reunite them with their legitimate families as well as to create a climate known as ‘nunca más’
meaning a climate where such atrocities can never take place again and to bring those
responsible for these crimes to justice. Since their founding the Abuelas have been able to locate
97 disappeared children and reunite them with their biological families.
For this manual we met with Rosa de Roisinblit, the vice president of Asociación Civil
Abuelas de Plaza de Mayo, who herself was able to locate her grandson who was born in the Escuela
de Mechanica de la Armada (ESMA), a torture center run by the Argentine military government, to
gain an insight into their work and the effect they have had as an organization on Argentinean
identity.

How did the military government affect the sense of Argentinean identity?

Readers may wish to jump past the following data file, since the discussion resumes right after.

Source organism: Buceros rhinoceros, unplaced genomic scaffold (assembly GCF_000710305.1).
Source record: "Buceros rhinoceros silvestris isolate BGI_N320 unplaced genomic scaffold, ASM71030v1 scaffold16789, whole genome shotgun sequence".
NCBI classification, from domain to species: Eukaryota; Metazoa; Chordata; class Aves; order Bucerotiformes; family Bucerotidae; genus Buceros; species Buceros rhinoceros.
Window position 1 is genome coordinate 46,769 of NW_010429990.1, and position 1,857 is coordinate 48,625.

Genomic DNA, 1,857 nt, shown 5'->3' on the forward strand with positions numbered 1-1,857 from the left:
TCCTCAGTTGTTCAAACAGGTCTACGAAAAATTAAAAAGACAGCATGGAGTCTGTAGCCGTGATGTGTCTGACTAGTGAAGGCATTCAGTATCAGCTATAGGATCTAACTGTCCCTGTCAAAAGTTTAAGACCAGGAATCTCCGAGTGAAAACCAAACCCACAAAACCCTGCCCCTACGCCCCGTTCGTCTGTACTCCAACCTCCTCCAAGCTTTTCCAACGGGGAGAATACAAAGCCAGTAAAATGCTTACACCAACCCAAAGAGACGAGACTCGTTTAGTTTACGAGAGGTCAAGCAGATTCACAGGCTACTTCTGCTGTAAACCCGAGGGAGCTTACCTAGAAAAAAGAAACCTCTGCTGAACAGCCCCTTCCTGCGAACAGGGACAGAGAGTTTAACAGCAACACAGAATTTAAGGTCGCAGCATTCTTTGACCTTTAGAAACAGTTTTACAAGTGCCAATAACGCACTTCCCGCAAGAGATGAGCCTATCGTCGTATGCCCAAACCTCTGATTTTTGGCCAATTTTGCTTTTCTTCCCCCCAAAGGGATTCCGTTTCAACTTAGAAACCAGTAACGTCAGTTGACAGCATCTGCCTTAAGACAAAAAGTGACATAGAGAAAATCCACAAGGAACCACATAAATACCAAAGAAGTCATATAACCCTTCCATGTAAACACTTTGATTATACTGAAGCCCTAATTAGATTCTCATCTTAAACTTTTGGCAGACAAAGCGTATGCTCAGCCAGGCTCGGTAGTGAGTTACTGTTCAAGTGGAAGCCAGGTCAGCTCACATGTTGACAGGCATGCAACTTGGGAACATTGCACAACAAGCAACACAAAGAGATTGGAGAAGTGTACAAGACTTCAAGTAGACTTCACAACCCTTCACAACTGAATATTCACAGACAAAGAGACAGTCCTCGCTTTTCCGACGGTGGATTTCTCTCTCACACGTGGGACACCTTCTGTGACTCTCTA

In general terms, I can say during the dictatorship our country’s identity was censored
and poorly treated. Specifically we deal with the identity of our grandchildren, which is the
objective of this institution. But I also always speak of Argentinean identity and the Latin
American identity, which was also censored and damaged because while there was a dictatorship
in Argentina there were others in Chile, Uruguay, Brazil, Peru, Paraguay and in many other
Latin American countries, because the instructions coming from the United States were to

 
 
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suspend democracy and to suspend the identity of the people to implant the “National Security
Doctrine.”

How has your work helped Argentina and Argentineans to recover their identities?
We have helped and collaborated with the large human rights organizations in our fight